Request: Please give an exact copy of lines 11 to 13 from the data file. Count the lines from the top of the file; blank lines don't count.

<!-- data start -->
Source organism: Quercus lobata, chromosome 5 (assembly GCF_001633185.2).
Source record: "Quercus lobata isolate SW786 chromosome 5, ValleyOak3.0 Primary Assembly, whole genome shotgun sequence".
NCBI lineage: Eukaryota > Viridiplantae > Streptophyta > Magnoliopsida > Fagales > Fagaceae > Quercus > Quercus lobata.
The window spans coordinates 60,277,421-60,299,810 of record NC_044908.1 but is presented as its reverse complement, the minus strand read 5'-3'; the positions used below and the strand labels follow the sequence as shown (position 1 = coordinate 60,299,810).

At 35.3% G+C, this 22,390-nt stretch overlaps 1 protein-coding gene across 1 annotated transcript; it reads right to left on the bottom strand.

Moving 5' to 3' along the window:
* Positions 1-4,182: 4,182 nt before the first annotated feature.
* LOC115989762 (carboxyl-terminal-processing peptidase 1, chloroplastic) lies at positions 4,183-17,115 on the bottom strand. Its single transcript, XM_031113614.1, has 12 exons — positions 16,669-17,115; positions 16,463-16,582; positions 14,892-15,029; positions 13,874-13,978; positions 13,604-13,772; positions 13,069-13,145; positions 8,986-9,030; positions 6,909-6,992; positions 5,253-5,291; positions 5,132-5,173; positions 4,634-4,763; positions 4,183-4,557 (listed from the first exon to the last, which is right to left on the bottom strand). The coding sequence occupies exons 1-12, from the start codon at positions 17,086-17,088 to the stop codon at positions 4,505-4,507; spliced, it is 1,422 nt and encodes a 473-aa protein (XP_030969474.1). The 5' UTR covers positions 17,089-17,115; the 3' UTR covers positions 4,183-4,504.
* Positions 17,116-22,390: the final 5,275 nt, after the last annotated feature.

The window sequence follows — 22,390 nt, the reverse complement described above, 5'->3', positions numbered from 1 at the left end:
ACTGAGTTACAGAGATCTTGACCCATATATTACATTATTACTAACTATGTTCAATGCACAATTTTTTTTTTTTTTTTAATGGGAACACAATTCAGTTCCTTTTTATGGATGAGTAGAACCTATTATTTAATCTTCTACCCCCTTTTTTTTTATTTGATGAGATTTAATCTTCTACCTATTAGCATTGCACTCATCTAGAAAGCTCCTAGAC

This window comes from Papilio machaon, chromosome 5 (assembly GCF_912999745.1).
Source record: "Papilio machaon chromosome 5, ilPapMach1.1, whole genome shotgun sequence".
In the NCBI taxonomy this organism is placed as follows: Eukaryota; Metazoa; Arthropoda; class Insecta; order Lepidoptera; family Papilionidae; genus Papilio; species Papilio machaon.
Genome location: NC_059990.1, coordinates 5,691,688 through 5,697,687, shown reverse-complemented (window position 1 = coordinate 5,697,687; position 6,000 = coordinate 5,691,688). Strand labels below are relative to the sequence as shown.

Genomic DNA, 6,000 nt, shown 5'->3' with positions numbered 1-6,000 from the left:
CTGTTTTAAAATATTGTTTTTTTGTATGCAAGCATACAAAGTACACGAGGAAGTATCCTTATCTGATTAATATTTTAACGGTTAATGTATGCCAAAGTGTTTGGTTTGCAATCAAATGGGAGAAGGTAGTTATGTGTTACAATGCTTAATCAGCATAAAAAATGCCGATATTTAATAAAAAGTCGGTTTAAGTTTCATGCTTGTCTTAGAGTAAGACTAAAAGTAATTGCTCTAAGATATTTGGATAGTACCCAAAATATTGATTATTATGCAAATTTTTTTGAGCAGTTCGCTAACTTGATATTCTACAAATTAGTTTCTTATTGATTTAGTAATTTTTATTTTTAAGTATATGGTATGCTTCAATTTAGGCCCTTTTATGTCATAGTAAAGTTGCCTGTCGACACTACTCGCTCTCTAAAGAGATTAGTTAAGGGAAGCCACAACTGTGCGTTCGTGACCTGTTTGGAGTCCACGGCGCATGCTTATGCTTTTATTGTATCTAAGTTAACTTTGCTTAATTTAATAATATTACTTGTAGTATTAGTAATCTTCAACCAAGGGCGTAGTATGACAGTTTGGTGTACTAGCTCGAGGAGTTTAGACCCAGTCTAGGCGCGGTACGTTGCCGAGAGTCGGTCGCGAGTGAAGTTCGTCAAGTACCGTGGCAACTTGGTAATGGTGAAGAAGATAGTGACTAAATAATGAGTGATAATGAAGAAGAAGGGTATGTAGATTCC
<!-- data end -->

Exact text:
ACTGAGTTACAGAGATCTTGACCCATATATTACATTATTACTAACTATGTTCAATGCACAATTTTTTTTTTTTTTTTAATGGGAACACAATTCAGTTCCTTTTTATGGATGAGTAGAACCTATTATTTAATCTTCTACCCCCTTTTTTTTTATTTGATGAGATTTAATCTTCTACCTATTAGCATTGCACTCATCTAGAAAGCTCCTAGAC

This window comes from Papilio machaon, chromosome 5 (assembly GCF_912999745.1).
Source record: "Papilio machaon chromosome 5, ilPapMach1.1, whole genome shotgun sequence".